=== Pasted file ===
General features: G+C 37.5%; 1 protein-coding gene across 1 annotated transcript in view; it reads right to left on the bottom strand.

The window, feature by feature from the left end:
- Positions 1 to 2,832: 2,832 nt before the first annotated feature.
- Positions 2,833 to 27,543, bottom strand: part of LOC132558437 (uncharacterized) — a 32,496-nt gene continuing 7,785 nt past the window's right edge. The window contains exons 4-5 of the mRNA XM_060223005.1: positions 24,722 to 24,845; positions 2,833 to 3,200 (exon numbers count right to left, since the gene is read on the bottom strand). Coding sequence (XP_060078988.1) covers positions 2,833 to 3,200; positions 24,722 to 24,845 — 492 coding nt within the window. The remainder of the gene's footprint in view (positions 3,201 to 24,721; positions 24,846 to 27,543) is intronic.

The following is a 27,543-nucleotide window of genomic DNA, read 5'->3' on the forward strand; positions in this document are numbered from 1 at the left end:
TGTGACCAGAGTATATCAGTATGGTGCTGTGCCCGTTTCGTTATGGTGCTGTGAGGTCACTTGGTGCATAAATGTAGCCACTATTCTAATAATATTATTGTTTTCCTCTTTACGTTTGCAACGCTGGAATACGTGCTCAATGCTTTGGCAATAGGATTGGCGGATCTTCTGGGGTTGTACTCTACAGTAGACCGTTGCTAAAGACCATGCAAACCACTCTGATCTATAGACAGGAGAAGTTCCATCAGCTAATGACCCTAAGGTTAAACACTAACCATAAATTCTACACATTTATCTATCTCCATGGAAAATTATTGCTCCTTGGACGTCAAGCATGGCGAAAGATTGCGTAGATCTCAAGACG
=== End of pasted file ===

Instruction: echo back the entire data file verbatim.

General features: G+C 37.5%; 1 protein-coding gene across 1 annotated transcript in view; it reads right to left on the bottom strand.

The window, feature by feature from the left end:
- Positions 1 to 2,832: 2,832 nt before the first annotated feature.
- Positions 2,833 to 27,543, bottom strand: part of LOC132558437 (uncharacterized) — a 32,496-nt gene continuing 7,785 nt past the window's right edge. The window contains exons 4-5 of the mRNA XM_060223005.1: positions 24,722 to 24,845; positions 2,833 to 3,200 (exon numbers count right to left, since the gene is read on the bottom strand). Coding sequence (XP_060078988.1) covers positions 2,833 to 3,200; positions 24,722 to 24,845 — 492 coding nt within the window. The remainder of the gene's footprint in view (positions 3,201 to 24,721; positions 24,846 to 27,543) is intronic.

The following is a 27,543-nucleotide window of genomic DNA, read 5'->3' on the forward strand; positions in this document are numbered from 1 at the left end:
TGTGACCAGAGTATATCAGTATGGTGCTGTGCCCGTTTCGTTATGGTGCTGTGAGGTCACTTGGTGCATAAATGTAGCCACTATTCTAATAATATTATTGTTTTCCTCTTTACGTTTGCAACGCTGGAATACGTGCTCAATGCTTTGGCAATAGGATTGGCGGATCTTCTGGGGTTGTACTCTACAGTAGACCGTTGCTAAAGACCATGCAAACCACTCTGATCTATAGACAGGAGAAGTTCCATCAGCTAATGACCCTAAGGTTAAACACTAACCATAAATTCTACACATTTATCTATCTCCATGGAAAATTATTGCTCCTTGGACGTCAAGCATGGCGAAAGATTGCGTAGATCTCAAGACG